Don't Drink the Kool-Aid at the Tea Party

I’m not a Tea Party sort of guy; I like coffee. But a lot of people I love are Tea Party people, and I can live with that. I did read with some interest about Glenn Beck’s rally in Washington this past week-end and number of people (evidently somewhere between 2 dozen and 2 million, depending on who is doing the estimating). You really have to admire the guy for his ability to work a crowd. The way that a successful TV personality becomes a successful TV personality is astute audience analysis and the ability to give that audience what they want-- Glenn Beck does that better than anyone.

I think there is a sense in which it is a good thing anytime anyone talks about God and morality in the public arena. So maybe Mr. Beck did some good. Paul talked about good being done despite the false and selfish motives (Phil 1:18). But then, Paul conceded that the gospel was being preaching. I can't help but suspect that Glenn Beck's real agenda is Glenn Beck. I think I'd listen to him more (and the same is true of Keith Olbermann, by the way) if I could denote an iota of humility in there somewhere. I would probably listen to them both more if I had cable TV.

I simply don’t believe that the “God and Country” message coming from either the left or right today has anything at all to do with the gospel. Let me quote a portion of a post by Russell D. Moore, dean of the School of Theology at Southern Baptist Theological Seminary and pastor at Highview Baptist Church. Of course, the real reason for the quote is plausible deniability. When people come after the messenger with tar and feather, it is quite helpful to be able to say, “I didn’t say that, that was him!” So here the quote—
Rather than cultivating a Christian vision of justice and the common good (which would have, by necessity, been nuanced enough to put us sometimes at odds with our political allies), we’ve relied on populist God-and-country sloganeering and outrage-generating talking heads. We’ve tolerated heresy and buffoonery in our leadership as long as with it there is sufficient political “conservatism” and a sufficient commercial venue to sell our books and products.

Too often, and for too long, American “Christianity” has been a political agenda in search of a gospel useful enough to accommodate it. There is a liberation theology of the Left, and there is also a liberation theology of the Right, and both are at heart mammon worship. The liberation theology of the Left often wants a Barabbas, to fight off the oppressors as though our ultimate problem were the reign of Rome and not the reign of death. The liberation theology of the Right wants a golden calf, to represent religion and to remind us of all the economic security we had in Egypt. Both want a Caesar or a Pharaoh, not a Messiah.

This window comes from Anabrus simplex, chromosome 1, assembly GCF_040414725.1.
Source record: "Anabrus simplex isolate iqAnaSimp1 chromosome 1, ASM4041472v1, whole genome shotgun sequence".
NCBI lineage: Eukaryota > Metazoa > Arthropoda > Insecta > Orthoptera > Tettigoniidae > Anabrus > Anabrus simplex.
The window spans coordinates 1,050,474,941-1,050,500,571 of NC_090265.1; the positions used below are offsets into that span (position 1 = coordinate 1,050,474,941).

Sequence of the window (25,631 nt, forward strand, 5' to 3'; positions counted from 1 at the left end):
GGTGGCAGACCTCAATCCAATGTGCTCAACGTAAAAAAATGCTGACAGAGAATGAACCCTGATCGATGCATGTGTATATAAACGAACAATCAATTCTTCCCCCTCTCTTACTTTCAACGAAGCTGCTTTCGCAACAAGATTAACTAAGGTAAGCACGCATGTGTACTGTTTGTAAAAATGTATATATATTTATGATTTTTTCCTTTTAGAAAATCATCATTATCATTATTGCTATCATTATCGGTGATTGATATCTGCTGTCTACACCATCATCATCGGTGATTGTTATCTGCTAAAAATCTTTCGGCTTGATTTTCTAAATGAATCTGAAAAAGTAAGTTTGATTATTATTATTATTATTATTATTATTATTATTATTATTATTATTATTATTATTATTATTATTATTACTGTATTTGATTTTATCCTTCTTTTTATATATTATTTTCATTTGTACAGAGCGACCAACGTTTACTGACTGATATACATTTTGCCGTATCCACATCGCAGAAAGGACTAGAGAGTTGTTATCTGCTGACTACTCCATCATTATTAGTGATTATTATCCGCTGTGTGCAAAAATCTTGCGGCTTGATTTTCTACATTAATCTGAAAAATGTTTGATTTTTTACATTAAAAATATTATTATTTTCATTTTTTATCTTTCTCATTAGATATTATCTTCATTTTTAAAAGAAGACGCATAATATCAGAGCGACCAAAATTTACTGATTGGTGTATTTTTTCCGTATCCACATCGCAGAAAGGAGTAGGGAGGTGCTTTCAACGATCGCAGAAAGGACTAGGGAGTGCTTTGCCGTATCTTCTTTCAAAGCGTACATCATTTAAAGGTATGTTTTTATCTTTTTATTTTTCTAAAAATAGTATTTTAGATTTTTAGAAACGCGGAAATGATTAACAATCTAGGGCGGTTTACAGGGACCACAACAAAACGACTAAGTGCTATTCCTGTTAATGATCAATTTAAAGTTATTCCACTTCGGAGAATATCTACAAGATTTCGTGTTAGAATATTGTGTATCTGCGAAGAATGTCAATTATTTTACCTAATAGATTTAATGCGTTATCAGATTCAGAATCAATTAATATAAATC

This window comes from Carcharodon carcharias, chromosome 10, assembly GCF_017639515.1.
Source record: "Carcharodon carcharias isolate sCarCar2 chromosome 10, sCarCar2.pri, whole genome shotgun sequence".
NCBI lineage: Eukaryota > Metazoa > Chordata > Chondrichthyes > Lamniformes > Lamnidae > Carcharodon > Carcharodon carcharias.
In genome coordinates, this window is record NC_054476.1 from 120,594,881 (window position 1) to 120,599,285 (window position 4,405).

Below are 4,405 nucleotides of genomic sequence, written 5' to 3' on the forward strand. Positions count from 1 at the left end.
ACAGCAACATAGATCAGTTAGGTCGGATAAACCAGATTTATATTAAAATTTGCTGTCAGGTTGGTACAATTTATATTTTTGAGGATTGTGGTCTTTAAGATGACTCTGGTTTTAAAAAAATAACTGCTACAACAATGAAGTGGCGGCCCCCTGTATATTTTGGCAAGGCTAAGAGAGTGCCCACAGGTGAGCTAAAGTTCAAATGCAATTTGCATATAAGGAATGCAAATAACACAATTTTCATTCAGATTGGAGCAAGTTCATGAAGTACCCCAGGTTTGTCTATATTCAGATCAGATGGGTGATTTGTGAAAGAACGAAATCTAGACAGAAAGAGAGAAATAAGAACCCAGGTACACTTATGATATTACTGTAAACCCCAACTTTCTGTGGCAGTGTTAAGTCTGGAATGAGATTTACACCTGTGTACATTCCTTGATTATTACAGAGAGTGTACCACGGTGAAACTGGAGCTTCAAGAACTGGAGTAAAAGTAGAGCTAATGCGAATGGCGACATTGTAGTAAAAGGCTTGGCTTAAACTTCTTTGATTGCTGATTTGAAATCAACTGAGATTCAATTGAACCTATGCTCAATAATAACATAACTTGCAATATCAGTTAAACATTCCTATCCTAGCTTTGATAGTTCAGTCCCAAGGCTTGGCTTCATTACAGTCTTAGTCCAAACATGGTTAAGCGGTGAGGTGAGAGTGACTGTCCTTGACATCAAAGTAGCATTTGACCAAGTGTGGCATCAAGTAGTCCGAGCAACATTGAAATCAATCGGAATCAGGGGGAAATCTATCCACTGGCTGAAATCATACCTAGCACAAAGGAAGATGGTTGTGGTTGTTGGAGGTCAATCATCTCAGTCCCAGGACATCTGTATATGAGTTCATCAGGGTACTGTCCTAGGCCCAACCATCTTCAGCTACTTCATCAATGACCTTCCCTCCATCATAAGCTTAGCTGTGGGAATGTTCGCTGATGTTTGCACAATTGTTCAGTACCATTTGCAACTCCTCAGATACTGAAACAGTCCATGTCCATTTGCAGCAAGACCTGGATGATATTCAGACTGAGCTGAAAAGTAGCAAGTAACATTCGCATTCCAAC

Leaders will always be tempted to bypass the problem behind the problems: captivity to sin, bondage to the accusations of the demonic powers, the sentence of death. That’s why so many of our Christian superstars smile at crowds of thousands, reassuring them that they don’t like to talk about sin. That’s why other Christian celebrities are seen to be courageous for fighting their culture wars, while they carefully leave out the sins most likely to be endemic to the people paying the bills in their movements.

Where there is no gospel, something else will fill the void: therapy, consumerism, racial or class resentment, utopian politics, crazy conspiracy theories of the left, crazy conspiracy theories of the right; anything will do. The prophet Isaiah warned us of such conspiracies replacing the Word of God centuries ago (Is. 8:12–20). As long as the Serpent’s voice is heard, “You shall not surely die,” the powers are comfortable

Either we believe the gospel or we don’t. We can believe the gospel and be politically conservative or liberal… or not political at all. But what we can’t do is believe the gospel and think that the answers to society's ultimate problems can be solved politically or that somehow political parties and programs have anything at all to do with the kingdom of God.

By the way, it is jaw-dropping amazing to me how many conservative, fundamentalist types Christians all of a sudden have no problem with Mormonism. Glenn Beck (and Mit Romney) are Mormon, so all of a sudden folks who are pretty exclusive in their views of who is a real Christian open their umbrella wide and embrace Mormonism as another branch of our family tree. Of course, President Obama isn't a real Christian; he is a Muslim and a proponent of Liberation Theology (never mind that you can’t be both at the same time). I'm not suggesting that all Mormons totally accept the official teaching of their church. I'm not suggesting that Mormons can't be Christians despite their church's teaching. But I am saying that this little cartoon does summarize pretty well the basic official Mormon worldview. So don't be too quick to drink the Kool-Aid at your Tea Party!